Zeroing a Riflescope – Everything you Wanted to Know! Part 2

After reading 1st part of this three-article series, you are now aware of the basics of zeroing riflescope and the need of converging point of aim with point of impact. In this article, you will learn about the way of zeroing your new riflescope, no matter which brand (Nightforce scope, US Optics, Vortex Optics, Schmidt Bender, Swarovski, Trijicon Scopes, or others) it belongs to.

Zeroing A RiflescopeThere are two broad steps involved in the process of zeroing riflescopes:

1.       The first step involves pre-zeroing of the riflescope without taking a single shot from your rifle. It can be done from one’s own house. This step is essentially zeroing of a scope on paper and is considered the first unavoidable step to zero the device on an approximate basis. If you think you can skip this step, think again. This part of the article series about zeroing a riflescope will deal mainly with this pre-zero process.

2.        The next and final broad step in zeroing Nightforce rifle scopes or optical devices belonging to other renowned brands is to zero them within a certain range, whose basic importance we have already discussed initially in the first part of this 3-part guide series. This portion will be delved with clarity in the third and final part of the guide series about ‘zeroing a riflescope’.

How can you Pre-Zero your Riflescope at Home?

Pre-zeroing a riflescope is nothing but zeroing the device on paper at home, without taking a single shot to verify whether point of aim has indeed converged with point of impact. There are 7-steps in this pre-zeroing process and they are:

Step 1: In case you are using base system, with the help of rings and proper bases you have to mount the riflescope on rifle. While mounting the optical device, there are enough chances of mounting the scope in a crooked manner. So, be careful while mounting. Otherwise the error will create problems later on. While screwing top ring down, one of the errors that usually take place is over torque. This error can jeopardize the entire setting and resultantly affect the shooting experience. Therefore, you should take proper care at the time of screwing top ring down.

Step 2: Whether you are using Trijicon Accupoint 5-20×50, Vortex rifle scopes, Nightforce Competition, Trijicon ACOG 1.5×24 scopes, or any other high end riflescope, none of them come out of the factory with turrets centered.

Therefore, you have to make sure that the turrets of your riflescope are centered. What you now need to do is take every turret one at a time and turn each of them in a single direction, either right or left. Which direction you turn the turret is immaterial. The only thing that matters is that every turret should be turned in a single direction. Now, turn them back and count the click numbers required to make it hard over. Divide the click number by two and enter the number in the turret for getting the perfect centering. Follow the same process in case of windage turret. By following this step, you do not achieve zero but only center the crosshairs in a perfect manner.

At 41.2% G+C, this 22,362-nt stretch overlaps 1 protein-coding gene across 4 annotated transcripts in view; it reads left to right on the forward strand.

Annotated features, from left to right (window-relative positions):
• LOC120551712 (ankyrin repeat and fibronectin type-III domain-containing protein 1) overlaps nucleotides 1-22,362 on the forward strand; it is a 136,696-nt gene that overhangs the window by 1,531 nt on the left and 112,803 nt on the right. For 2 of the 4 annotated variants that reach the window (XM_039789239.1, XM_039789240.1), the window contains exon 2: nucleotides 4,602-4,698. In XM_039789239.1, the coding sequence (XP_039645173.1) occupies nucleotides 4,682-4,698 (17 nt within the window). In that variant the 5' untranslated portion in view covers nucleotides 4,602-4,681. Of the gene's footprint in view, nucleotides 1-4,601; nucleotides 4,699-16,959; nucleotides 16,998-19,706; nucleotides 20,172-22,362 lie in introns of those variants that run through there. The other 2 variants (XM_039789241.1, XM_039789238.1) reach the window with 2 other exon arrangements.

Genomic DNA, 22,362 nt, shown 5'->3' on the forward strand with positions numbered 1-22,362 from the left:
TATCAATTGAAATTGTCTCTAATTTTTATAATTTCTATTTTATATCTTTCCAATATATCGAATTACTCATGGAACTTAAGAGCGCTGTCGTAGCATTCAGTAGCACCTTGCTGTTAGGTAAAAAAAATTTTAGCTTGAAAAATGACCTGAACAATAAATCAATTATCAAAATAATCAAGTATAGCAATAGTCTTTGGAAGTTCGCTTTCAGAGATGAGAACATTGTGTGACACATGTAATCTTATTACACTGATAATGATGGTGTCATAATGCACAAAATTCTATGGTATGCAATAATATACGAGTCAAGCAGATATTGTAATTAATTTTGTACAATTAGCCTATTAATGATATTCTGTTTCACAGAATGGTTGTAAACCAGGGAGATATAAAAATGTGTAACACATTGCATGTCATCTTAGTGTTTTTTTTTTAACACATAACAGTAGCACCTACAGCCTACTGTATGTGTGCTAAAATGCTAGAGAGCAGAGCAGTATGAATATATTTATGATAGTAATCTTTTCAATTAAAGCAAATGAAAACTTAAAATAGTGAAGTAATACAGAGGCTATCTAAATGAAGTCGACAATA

Step 3: Take the empty rifle to a place where you can view a distance of 100 yards or even more. The easiest way to do is to look outside your window. Now, you have to remove both carrier groups (in case of a semi-automatic gun) or simply bolt from a gun. You have to do this for seeing through the barrel.

Step 4: Now, position the rifle and point at a non-living object (say, mailbox) located 100 yards from where you are.

Step 5: In this step, you have to look into the rifle’s barrel and center it on a certain object.

Step 6: This is the most important step out of the seven steps of pre-zero process. After centering the rifle, you have to look through the riflescope that you mounted on the rifle in the very first step of this pre-zero process. If you are watching the same object, located 100 yards from you on which you have centered the rifle, you just got lucky. If this case happens to you, it is surely in the minority and a rare phenomenon. Most of the time there will be mismatch between what you see through the scope and what you see through the rifle. In those cases, you have to adjust windage as well as elevation knobs until you center the crosshair vis-à-vis the view you got while looking through the barrel.

Step 7: Once the centering is done, you will get the same view through the riflescope as well as the gun barrel. When you get this, you have zeroed your scope on paper.

Now, it is time for you to zero the scope for a certain range, which will again depend on the type of rifle along with the magnification-range of scope you are using. If you want to know how to zero your riflescope at a specific range, you have to go through the steps involved in the process that are clearly mentioned in the final article of this three-article series.  You can apply the final stage of zeroing to all kinds of riflescopes, whether you have bought Vortex Razor HD scope, Nightforce NXS, Vortex Viper PST, Nightforce ATACR, or Trijicon Accupoint scope.

by Scopelist